‘Should’…pffft! Who said?!

There’s only one instance in which the use of this word is acceptable: you should get rid of the word ‘should’!

6. Know your scope of influence

Is the request or opportunity within your ability to influence via your knowledge, contacts or ability to leverage things needed? Consider every request for help or involvement, but ensure it is worth the effort to engage, not only for yourself but for that person or organisation – because if you are not able to contribute to furthering what a group is working on in some way, then you are wasting their time as well as yours.

Sometimes, a conversation or meeting with no clear purpose can yield the unexpected and will turn out to be worthwhile. Yet too often, you can end up frustrated at having spent time doing something that you could have spent better elsewhere.

It’s tricky to pick the difference, but your intuition will usually guide you. Be honest. If you don’t have the time or mental bandwith, you are short-changing yourself and the people and organisation you’ve agreed to assist.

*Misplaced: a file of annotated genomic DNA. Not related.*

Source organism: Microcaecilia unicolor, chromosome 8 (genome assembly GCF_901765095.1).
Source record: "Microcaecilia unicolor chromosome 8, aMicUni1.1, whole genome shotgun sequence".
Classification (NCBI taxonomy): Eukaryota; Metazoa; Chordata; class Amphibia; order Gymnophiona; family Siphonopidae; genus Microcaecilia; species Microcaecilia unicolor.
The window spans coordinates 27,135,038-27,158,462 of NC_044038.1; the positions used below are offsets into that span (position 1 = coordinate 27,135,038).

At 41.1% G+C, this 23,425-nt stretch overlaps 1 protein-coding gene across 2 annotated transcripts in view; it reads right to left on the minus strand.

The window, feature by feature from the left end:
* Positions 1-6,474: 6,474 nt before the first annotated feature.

And above all – don’t waste your precious time in any kind of group where others repeatedly show they are only committed to wasting time.

some-e-card of men around a table, caption: 'I'm not convinced we've wasted enough time on this'

Of course, these suggestions apply to all work environments and practices, but they are extra critical to change agents (and indeed any volunteers who are intrinsically motivated and/or emotional captives of their work) for two reasons:

if you’re doing activism around your paid work, you’re managing two such situations not one, and will have even more demands on your time from more people for less available hours, so there is an even greater need to be extra vigilant about time thieves

if you’re not in paid work, there’s often an assumption that your time is much more discretionary – without the structure and boundaries of paid work that ‘quarantine’ you to some extent, your time can quickly become fair game and be chipped away at, a bit at a time, until you feel completely fragmented